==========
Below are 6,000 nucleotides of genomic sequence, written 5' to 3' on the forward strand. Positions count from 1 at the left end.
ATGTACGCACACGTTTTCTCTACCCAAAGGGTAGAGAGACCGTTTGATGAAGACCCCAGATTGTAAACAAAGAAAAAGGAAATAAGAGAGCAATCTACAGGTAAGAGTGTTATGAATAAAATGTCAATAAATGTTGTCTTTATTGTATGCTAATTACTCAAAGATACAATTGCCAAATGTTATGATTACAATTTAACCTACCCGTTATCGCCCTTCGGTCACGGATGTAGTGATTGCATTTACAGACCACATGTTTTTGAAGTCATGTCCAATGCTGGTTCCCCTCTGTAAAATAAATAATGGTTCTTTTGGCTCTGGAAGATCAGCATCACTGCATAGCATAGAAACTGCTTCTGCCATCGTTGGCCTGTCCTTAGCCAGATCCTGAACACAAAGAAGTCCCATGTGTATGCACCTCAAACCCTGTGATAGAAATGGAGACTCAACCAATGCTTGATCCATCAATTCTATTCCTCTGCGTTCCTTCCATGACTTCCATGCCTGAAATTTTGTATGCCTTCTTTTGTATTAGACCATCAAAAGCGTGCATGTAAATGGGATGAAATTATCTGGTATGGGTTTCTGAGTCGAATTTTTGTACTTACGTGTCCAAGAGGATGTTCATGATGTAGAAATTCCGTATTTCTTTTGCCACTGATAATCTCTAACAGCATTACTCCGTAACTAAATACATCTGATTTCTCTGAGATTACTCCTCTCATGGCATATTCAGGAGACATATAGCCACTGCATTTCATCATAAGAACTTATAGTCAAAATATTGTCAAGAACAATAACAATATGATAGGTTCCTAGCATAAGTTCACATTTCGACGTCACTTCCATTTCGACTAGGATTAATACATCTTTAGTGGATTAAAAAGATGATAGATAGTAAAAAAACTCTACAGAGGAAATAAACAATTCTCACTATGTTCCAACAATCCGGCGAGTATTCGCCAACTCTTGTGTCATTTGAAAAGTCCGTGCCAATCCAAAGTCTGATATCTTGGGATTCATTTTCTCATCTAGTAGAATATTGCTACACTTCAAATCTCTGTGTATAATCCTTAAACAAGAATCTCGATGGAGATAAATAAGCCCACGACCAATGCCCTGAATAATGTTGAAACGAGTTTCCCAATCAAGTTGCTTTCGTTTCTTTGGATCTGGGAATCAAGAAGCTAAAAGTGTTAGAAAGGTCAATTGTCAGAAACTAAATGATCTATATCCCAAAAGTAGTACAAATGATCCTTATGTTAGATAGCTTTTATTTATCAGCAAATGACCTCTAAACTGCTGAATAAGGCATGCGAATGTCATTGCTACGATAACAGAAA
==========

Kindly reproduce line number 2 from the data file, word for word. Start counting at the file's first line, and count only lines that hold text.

ATGTACGCACACGTTTTCTCTACCCAAAGGGTAGAGAGACCGTTTGATGAAGACCCCAGATTGTAAACAAAGAAAAAGGAAATAAGAGAGCAATCTACAGGTAAGAGTGTTATGAATAAAATGTCAATAAATGTTGTCTTTATTGTATGCTAATTACTCAAAGATACAATTGCCAAATGTTATGATTACAATTTAACCTACCCGTTATCGCCCTTCGGTCACGGATGTAGTGATTGCATTTACAGACCACATGTTTTTGAAGTCATGTCCAATGCTGGTTCCCCTCTGTAAAATAAATAATGGTTCTTTTGGCTCTGGAAGATCAGCATCACTGCATAGCATAGAAACTGCTTCTGCCATCGTTGGCCTGTCCTTAGCCAGATCCTGAACACAAAGAAGTCCCATGTGTATGCACCTCAAACCCTGTGATAGAAATGGAGACTCAACCAATGCTTGATCCATCAATTCTATTCCTCTGCGTTCCTTCCATGACTTCCATGCCTGAAATTTTGTATGCCTTCTTTTGTATTAGACCATCAAAAGCGTGCATGTAAATGGGATGAAATTATCTGGTATGGGTTTCTGAGTCGAATTTTTGTACTTACGTGTCCAAGAGGATGTTCATGATGTAGAAATTCCGTATTTCTTTTGCCACTGATAATCTCTAACAGCATTACTCCGTAACTAAATACATCTGATTTCTCTGAGATTACTCCTCTCATGGCATATTCAGGAGACATATAGCCACTGCATTTCATCATAAGAACTTATAGTCAAAATATTGTCAAGAACAATAACAATATGATAGGTTCCTAGCATAAGTTCACATTTCGACGTCACTTCCATTTCGACTAGGATTAATACATCTTTAGTGGATTAAAAAGATGATAGATAGTAAAAAAACTCTACAGAGGAAATAAACAATTCTCACTATGTTCCAACAATCCGGCGAGTATTCGCCAACTCTTGTGTCATTTGAAAAGTCCGTGCCAATCCAAAGTCTGATATCTTGGGATTCATTTTCTCATCTAGTAGAATATTGCTACACTTCAAATCTCTGTGTATAATCCTTAAACAAGAATCTCGATGGAGATAAATAAGCCCACGACCAATGCCCTGAATAATGTTGAAACGAGTTTCCCAATCAAGTTGCTTTCGTTTCTTTGGATCTGGGAATCAAGAAGCTAAAAGTGTTAGAAAGGTCAATTGTCAGAAACTAAATGATCTATATCCCAAAAGTAGTACAAATGATCCTTATGTTAGATAGCTTTTATTTATCAGCAAATGACCTCTAAACTGCTGAATAAGGCATGCGAATGTCATTGCTACGATAACAGAAA